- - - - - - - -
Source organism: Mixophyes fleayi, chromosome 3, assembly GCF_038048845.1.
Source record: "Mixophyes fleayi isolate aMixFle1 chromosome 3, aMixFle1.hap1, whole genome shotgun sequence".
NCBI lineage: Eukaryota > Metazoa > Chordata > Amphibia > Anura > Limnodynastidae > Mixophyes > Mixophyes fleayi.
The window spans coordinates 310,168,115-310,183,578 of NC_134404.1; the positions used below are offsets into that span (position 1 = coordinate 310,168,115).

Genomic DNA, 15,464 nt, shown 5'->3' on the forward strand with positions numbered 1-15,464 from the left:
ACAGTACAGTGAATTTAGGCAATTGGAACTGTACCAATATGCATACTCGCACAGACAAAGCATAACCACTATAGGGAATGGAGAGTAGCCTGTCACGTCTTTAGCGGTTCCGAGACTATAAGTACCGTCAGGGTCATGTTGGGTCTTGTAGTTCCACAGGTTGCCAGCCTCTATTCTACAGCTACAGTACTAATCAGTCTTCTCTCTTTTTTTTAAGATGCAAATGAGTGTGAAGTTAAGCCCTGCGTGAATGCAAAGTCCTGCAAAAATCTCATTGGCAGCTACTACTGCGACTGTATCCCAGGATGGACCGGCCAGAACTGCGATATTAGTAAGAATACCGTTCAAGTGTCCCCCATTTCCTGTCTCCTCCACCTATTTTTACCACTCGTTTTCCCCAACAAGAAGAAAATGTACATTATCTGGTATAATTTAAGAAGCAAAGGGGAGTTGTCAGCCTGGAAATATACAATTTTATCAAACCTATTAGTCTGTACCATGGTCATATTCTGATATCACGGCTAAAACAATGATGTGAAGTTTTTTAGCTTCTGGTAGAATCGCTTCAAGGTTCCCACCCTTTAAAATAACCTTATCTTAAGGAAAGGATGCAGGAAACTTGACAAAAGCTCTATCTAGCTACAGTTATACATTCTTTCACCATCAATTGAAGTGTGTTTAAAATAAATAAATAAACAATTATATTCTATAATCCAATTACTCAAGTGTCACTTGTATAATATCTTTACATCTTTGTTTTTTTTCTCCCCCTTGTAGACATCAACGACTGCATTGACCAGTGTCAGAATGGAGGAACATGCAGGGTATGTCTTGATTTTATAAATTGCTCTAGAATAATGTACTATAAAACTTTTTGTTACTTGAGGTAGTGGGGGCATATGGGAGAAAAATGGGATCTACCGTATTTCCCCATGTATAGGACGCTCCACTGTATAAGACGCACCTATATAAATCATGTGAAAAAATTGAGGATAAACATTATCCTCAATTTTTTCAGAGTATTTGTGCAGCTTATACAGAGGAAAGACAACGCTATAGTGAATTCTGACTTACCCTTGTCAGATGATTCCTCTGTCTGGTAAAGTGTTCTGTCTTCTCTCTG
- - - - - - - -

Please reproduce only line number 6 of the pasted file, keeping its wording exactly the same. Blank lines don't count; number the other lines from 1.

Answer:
ACAGTACAGTGAATTTAGGCAATTGGAACTGTACCAATATGCATACTCGCACAGACAAAGCATAACCACTATAGGGAATGGAGAGTAGCCTGTCACGTCTTTAGCGGTTCCGAGACTATAAGTACCGTCAGGGTCATGTTGGGTCTTGTAGTTCCACAGGTTGCCAGCCTCTATTCTACAGCTACAGTACTAATCAGTCTTCTCTCTTTTTTTTAAGATGCAAATGAGTGTGAAGTTAAGCCCTGCGTGAATGCAAAGTCCTGCAAAAATCTCATTGGCAGCTACTACTGCGACTGTATCCCAGGATGGACCGGCCAGAACTGCGATATTAGTAAGAATACCGTTCAAGTGTCCCCCATTTCCTGTCTCCTCCACCTATTTTTACCACTCGTTTTCCCCAACAAGAAGAAAATGTACATTATCTGGTATAATTTAAGAAGCAAAGGGGAGTTGTCAGCCTGGAAATATACAATTTTATCAAACCTATTAGTCTGTACCATGGTCATATTCTGATATCACGGCTAAAACAATGATGTGAAGTTTTTTAGCTTCTGGTAGAATCGCTTCAAGGTTCCCACCCTTTAAAATAACCTTATCTTAAGGAAAGGATGCAGGAAACTTGACAAAAGCTCTATCTAGCTACAGTTATACATTCTTTCACCATCAATTGAAGTGTGTTTAAAATAAATAAATAAACAATTATATTCTATAATCCAATTACTCAAGTGTCACTTGTATAATATCTTTACATCTTTGTTTTTTTTCTCCCCCTTGTAGACATCAACGACTGCATTGACCAGTGTCAGAATGGAGGAACATGCAGGGTATGTCTTGATTTTATAAATTGCTCTAGAATAATGTACTATAAAACTTTTTGTTACTTGAGGTAGTGGGGGCATATGGGAGAAAAATGGGATCTACCGTATTTCCCCATGTATAGGACGCTCCACTGTATAAGACGCACCTATATAAATCATGTGAAAAAATTGAGGATAAACATTATCCTCAATTTTTTCAGAGTATTTGTGCAGCTTATACAGAGGAAAGACAACGCTATAGTGAATTCTGACTTACCCTTGTCAGATGATTCCTCTGTCTGGTAAAGTGTTCTGTCTTCTCTCTG